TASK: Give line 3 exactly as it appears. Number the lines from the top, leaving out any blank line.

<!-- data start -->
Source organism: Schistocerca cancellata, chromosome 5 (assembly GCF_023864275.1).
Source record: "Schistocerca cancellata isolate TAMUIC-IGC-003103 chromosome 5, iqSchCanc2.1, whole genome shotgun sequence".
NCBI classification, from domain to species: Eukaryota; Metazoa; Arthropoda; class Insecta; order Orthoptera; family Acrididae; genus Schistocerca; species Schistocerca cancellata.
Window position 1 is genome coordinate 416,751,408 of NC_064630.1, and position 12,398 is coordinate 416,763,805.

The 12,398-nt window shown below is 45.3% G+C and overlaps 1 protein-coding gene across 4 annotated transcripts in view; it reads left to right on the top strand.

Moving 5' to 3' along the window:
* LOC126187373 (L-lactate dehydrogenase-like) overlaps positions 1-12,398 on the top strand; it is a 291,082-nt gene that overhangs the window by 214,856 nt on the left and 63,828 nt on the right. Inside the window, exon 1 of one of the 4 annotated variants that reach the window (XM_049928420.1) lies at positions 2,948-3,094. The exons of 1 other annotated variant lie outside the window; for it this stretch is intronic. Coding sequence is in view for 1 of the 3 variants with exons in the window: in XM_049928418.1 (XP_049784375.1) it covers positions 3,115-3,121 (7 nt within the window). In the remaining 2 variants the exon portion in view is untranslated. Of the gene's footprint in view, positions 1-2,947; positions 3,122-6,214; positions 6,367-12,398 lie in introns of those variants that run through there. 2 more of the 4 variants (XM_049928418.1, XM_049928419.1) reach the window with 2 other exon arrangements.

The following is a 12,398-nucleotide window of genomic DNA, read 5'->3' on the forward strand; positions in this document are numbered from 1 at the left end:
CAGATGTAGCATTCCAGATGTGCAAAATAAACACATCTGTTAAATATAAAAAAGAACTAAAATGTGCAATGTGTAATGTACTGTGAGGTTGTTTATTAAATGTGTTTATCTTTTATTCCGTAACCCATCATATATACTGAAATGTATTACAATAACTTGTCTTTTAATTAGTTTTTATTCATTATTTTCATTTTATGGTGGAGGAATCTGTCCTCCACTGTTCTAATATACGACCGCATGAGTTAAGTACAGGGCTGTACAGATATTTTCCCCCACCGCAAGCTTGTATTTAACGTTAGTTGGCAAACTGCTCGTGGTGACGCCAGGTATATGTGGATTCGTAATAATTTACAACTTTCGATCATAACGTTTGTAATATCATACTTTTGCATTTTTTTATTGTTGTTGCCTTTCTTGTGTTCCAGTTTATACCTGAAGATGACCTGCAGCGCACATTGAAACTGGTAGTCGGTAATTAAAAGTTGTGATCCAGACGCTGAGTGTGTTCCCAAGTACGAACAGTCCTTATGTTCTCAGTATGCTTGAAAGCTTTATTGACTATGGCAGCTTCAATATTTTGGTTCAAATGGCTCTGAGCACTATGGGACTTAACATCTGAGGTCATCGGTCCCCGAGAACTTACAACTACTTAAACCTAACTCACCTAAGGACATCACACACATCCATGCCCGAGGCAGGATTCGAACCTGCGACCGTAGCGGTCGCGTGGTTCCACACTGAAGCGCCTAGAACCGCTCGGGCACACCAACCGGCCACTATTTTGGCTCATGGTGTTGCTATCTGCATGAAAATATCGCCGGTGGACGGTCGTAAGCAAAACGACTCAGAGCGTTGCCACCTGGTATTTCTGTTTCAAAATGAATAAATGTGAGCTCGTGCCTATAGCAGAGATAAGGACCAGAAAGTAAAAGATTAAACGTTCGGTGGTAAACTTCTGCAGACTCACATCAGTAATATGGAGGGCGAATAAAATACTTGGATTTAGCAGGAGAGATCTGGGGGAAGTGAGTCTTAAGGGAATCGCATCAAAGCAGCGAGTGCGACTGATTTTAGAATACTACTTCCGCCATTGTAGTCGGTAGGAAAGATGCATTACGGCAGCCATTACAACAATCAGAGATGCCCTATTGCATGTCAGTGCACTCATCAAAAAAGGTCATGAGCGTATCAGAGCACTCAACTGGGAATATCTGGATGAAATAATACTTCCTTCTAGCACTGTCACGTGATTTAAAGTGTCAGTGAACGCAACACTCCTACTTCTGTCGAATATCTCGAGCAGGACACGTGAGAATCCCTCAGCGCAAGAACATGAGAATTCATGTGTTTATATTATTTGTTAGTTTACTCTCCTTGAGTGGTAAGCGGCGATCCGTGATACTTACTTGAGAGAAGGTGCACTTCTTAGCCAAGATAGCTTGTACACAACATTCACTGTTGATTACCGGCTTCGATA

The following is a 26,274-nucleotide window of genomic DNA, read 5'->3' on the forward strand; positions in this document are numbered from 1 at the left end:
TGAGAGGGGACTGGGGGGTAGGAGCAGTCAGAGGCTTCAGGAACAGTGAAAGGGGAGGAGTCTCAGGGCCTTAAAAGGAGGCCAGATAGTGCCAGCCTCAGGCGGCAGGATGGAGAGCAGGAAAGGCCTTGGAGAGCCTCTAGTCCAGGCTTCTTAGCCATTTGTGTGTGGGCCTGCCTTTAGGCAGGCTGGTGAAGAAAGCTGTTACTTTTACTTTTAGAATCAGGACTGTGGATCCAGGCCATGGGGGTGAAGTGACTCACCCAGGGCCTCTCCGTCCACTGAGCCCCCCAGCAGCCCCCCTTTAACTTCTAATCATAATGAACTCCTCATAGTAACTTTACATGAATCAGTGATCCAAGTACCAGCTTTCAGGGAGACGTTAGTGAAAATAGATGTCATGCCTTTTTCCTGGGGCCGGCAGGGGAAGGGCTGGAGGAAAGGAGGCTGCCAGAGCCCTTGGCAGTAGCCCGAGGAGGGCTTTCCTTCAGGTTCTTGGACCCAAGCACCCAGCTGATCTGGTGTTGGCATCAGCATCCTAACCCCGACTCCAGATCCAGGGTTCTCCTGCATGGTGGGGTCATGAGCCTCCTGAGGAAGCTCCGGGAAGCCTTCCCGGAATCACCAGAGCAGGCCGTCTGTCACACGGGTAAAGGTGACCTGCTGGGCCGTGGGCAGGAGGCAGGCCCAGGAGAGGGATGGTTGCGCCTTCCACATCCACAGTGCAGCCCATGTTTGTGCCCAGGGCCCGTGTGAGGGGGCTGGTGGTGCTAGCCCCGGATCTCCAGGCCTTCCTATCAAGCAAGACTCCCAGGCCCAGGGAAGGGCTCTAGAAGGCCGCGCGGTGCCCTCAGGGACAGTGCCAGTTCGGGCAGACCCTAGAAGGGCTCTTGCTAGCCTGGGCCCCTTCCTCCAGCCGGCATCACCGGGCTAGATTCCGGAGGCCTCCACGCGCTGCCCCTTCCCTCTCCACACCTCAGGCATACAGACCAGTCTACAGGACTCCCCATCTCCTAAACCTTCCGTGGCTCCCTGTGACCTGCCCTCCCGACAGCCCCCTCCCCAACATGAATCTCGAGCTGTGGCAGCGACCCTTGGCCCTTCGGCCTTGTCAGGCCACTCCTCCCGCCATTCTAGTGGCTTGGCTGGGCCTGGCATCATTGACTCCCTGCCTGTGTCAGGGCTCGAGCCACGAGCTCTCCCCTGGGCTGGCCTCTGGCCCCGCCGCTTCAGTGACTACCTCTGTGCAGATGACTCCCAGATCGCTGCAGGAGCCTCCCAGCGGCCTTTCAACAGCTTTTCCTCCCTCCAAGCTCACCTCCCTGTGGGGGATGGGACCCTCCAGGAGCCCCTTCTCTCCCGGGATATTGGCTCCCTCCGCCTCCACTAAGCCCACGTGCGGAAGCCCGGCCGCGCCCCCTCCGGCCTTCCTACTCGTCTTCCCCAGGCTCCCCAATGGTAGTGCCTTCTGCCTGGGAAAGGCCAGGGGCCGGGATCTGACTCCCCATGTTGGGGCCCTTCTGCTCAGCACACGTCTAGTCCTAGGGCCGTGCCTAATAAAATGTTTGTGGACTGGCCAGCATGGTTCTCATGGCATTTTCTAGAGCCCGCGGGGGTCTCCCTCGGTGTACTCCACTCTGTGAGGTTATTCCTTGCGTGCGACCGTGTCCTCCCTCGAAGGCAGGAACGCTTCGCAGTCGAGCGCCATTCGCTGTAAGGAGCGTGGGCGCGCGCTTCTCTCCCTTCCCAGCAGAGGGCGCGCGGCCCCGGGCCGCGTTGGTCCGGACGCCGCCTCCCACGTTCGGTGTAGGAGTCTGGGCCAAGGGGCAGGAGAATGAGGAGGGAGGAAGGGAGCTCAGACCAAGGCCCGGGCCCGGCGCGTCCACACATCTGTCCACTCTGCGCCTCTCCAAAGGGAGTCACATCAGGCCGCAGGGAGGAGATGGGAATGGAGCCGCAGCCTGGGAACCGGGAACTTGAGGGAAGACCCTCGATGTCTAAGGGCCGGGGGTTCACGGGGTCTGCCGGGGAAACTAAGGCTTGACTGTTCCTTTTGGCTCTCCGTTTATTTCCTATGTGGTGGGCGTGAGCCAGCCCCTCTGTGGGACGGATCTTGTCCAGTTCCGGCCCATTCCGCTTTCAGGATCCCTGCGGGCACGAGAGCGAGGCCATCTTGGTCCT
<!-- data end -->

NCBI classification, from domain to species: Eukaryota; Metazoa; Arthropoda; class Insecta; order Orthoptera; family Acrididae; genus Schistocerca; species Schistocerca cancellata.